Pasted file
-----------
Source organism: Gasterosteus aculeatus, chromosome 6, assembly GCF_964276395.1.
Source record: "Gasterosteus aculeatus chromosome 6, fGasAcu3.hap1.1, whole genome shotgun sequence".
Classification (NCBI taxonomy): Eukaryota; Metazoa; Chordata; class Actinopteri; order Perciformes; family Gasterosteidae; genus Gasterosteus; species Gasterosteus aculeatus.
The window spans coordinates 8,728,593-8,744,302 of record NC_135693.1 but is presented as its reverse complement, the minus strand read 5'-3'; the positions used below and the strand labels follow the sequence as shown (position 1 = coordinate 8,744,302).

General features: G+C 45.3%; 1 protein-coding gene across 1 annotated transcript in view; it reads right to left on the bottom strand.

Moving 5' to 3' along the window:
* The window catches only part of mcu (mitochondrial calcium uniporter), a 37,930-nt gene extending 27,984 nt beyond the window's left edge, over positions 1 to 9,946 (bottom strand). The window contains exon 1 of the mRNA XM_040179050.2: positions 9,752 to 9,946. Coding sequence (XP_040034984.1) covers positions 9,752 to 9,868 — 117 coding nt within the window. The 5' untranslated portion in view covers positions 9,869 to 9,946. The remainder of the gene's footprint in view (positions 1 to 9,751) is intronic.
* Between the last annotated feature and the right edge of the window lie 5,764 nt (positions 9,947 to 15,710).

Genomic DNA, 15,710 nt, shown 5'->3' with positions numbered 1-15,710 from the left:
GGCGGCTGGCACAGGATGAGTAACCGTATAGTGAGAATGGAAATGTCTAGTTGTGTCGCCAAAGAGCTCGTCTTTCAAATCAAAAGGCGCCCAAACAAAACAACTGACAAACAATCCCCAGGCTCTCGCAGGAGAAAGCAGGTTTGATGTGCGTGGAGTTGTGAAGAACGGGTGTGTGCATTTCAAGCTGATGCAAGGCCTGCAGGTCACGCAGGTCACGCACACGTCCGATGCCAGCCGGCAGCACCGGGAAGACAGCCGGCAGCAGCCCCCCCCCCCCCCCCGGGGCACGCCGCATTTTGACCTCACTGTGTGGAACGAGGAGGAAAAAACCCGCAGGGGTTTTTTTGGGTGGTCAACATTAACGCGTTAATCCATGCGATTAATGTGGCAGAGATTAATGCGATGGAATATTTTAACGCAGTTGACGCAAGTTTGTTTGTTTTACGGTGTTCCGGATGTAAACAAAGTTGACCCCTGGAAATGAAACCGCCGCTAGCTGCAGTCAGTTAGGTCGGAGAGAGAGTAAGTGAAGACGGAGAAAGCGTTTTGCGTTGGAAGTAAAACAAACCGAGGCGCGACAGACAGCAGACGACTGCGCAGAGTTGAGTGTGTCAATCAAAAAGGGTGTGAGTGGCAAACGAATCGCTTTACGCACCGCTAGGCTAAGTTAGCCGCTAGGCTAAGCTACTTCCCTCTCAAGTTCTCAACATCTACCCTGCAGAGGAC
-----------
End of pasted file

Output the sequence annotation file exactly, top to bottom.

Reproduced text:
Source organism: Gasterosteus aculeatus, chromosome 6, assembly GCF_964276395.1.
Source record: "Gasterosteus aculeatus chromosome 6, fGasAcu3.hap1.1, whole genome shotgun sequence".
Classification (NCBI taxonomy): Eukaryota; Metazoa; Chordata; class Actinopteri; order Perciformes; family Gasterosteidae; genus Gasterosteus; species Gasterosteus aculeatus.
The window spans coordinates 8,728,593-8,744,302 of record NC_135693.1 but is presented as its reverse complement, the minus strand read 5'-3'; the positions used below and the strand labels follow the sequence as shown (position 1 = coordinate 8,744,302).

General features: G+C 45.3%; 1 protein-coding gene across 1 annotated transcript in view; it reads right to left on the bottom strand.

Moving 5' to 3' along the window:
* The window catches only part of mcu (mitochondrial calcium uniporter), a 37,930-nt gene extending 27,984 nt beyond the window's left edge, over positions 1 to 9,946 (bottom strand). The window contains exon 1 of the mRNA XM_040179050.2: positions 9,752 to 9,946. Coding sequence (XP_040034984.1) covers positions 9,752 to 9,868 — 117 coding nt within the window. The 5' untranslated portion in view covers positions 9,869 to 9,946. The remainder of the gene's footprint in view (positions 1 to 9,751) is intronic.
* Between the last annotated feature and the right edge of the window lie 5,764 nt (positions 9,947 to 15,710).

Genomic DNA, 15,710 nt, shown 5'->3' with positions numbered 1-15,710 from the left:
GGCGGCTGGCACAGGATGAGTAACCGTATAGTGAGAATGGAAATGTCTAGTTGTGTCGCCAAAGAGCTCGTCTTTCAAATCAAAAGGCGCCCAAACAAAACAACTGACAAACAATCCCCAGGCTCTCGCAGGAGAAAGCAGGTTTGATGTGCGTGGAGTTGTGAAGAACGGGTGTGTGCATTTCAAGCTGATGCAAGGCCTGCAGGTCACGCAGGTCACGCACACGTCCGATGCCAGCCGGCAGCACCGGGAAGACAGCCGGCAGCAGCCCCCCCCCCCCCCCCGGGGCACGCCGCATTTTGACCTCACTGTGTGGAACGAGGAGGAAAAAACCCGCAGGGGTTTTTTTGGGTGGTCAACATTAACGCGTTAATCCATGCGATTAATGTGGCAGAGATTAATGCGATGGAATATTTTAACGCAGTTGACGCAAGTTTGTTTGTTTTACGGTGTTCCGGATGTAAACAAAGTTGACCCCTGGAAATGAAACCGCCGCTAGCTGCAGTCAGTTAGGTCGGAGAGAGAGTAAGTGAAGACGGAGAAAGCGTTTTGCGTTGGAAGTAAAACAAACCGAGGCGCGACAGACAGCAGACGACTGCGCAGAGTTGAGTGTGTCAATCAAAAAGGGTGTGAGTGGCAAACGAATCGCTTTACGCACCGCTAGGCTAAGTTAGCCGCTAGGCTAAGCTACTTCCCTCTCAAGTTCTCAACATCTACCCTGCAGAGGAC